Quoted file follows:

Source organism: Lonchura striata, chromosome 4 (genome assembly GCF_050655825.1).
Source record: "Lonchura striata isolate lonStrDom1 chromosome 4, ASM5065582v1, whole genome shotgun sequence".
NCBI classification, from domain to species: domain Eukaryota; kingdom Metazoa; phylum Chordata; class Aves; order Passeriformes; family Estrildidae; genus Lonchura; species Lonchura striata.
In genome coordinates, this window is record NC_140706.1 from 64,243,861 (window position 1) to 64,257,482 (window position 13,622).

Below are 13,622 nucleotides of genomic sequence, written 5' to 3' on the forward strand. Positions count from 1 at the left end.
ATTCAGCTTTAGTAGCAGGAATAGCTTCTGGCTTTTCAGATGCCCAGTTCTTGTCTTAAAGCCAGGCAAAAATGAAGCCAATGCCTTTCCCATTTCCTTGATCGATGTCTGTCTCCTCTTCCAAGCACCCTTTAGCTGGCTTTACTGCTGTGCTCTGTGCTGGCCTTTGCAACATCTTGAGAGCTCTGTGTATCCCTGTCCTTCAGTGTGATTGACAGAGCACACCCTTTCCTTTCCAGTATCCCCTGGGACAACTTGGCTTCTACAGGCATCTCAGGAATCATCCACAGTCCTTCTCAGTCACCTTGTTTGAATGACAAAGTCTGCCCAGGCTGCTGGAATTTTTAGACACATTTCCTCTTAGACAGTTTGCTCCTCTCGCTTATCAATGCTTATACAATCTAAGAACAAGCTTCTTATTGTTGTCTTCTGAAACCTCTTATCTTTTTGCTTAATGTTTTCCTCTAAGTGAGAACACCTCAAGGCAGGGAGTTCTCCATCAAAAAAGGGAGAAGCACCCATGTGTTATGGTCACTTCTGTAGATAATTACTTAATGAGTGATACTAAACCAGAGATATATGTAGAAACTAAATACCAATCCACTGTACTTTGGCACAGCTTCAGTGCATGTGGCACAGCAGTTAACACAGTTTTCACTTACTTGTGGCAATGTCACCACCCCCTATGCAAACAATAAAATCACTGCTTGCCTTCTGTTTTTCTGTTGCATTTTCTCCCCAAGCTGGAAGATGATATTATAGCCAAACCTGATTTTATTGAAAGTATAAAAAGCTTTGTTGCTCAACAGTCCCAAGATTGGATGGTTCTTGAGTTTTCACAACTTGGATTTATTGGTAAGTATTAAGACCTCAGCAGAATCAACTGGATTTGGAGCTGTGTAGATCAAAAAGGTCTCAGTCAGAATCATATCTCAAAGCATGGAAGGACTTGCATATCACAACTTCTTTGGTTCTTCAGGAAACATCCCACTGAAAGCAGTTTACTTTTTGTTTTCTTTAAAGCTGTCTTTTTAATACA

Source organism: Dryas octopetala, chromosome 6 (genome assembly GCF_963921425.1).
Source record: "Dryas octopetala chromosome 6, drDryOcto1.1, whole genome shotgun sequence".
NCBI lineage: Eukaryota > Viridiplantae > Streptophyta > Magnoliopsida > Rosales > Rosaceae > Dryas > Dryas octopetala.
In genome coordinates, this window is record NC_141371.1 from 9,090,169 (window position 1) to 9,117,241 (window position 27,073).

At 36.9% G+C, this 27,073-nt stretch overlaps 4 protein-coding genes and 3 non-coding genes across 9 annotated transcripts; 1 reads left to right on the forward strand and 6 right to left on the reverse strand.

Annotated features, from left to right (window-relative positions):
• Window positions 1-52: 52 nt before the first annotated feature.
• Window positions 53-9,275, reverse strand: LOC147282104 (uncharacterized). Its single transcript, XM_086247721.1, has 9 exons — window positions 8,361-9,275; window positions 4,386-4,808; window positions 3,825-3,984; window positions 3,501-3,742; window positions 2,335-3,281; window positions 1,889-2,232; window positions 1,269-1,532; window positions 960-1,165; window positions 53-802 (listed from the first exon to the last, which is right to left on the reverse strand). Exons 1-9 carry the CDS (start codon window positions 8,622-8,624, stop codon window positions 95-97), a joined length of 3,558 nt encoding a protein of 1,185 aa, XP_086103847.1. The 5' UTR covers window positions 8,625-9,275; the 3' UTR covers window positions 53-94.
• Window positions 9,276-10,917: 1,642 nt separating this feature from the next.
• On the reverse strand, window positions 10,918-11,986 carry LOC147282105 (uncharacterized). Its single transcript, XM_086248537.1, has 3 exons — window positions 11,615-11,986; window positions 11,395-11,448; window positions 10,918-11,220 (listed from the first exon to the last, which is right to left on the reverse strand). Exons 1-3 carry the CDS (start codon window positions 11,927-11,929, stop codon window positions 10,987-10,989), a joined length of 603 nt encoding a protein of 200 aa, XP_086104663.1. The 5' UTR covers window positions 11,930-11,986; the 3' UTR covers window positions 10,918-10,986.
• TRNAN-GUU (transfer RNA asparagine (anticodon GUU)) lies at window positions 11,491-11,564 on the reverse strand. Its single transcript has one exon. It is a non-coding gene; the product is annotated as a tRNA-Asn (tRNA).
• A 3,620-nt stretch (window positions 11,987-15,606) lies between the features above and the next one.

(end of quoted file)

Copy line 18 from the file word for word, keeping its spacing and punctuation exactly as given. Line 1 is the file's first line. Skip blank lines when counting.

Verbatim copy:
• A 3,620-nt stretch (window positions 11,987-15,606) lies between the features above and the next one.